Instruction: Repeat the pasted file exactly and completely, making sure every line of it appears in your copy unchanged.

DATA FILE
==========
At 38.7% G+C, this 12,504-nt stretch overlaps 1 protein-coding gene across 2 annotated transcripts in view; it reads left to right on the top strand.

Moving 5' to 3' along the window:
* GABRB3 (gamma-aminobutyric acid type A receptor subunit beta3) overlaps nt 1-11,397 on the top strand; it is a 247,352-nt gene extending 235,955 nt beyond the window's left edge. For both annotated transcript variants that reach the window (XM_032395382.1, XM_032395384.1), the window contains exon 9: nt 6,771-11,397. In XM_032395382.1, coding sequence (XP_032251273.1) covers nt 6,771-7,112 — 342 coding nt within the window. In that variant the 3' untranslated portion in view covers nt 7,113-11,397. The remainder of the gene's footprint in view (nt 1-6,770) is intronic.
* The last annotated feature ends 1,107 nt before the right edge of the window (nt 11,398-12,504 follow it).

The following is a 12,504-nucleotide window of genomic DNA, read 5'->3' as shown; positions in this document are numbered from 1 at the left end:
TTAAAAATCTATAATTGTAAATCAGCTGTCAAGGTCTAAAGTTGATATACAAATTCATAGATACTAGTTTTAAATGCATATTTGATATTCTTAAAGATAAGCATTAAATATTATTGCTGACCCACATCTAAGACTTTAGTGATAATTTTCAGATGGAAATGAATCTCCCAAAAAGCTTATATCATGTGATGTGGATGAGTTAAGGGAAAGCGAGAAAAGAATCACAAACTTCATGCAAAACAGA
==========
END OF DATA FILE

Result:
At 38.7% G+C, this 12,504-nt stretch overlaps 1 protein-coding gene across 2 annotated transcripts in view; it reads left to right on the top strand.

Moving 5' to 3' along the window:
* GABRB3 (gamma-aminobutyric acid type A receptor subunit beta3) overlaps nt 1-11,397 on the top strand; it is a 247,352-nt gene extending 235,955 nt beyond the window's left edge. For both annotated transcript variants that reach the window (XM_032395382.1, XM_032395384.1), the window contains exon 9: nt 6,771-11,397. In XM_032395382.1, coding sequence (XP_032251273.1) covers nt 6,771-7,112 — 342 coding nt within the window. In that variant the 3' untranslated portion in view covers nt 7,113-11,397. The remainder of the gene's footprint in view (nt 1-6,770) is intronic.
* The last annotated feature ends 1,107 nt before the right edge of the window (nt 11,398-12,504 follow it).

The following is a 12,504-nucleotide window of genomic DNA, read 5'->3' as shown; positions in this document are numbered from 1 at the left end:
TTAAAAATCTATAATTGTAAATCAGCTGTCAAGGTCTAAAGTTGATATACAAATTCATAGATACTAGTTTTAAATGCATATTTGATATTCTTAAAGATAAGCATTAAATATTATTGCTGACCCACATCTAAGACTTTAGTGATAATTTTCAGATGGAAATGAATCTCCCAAAAAGCTTATATCATGTGATGTGGATGAGTTAAGGGAAAGCGAGAAAAGAATCACAAACTTCATGCAAAACAGA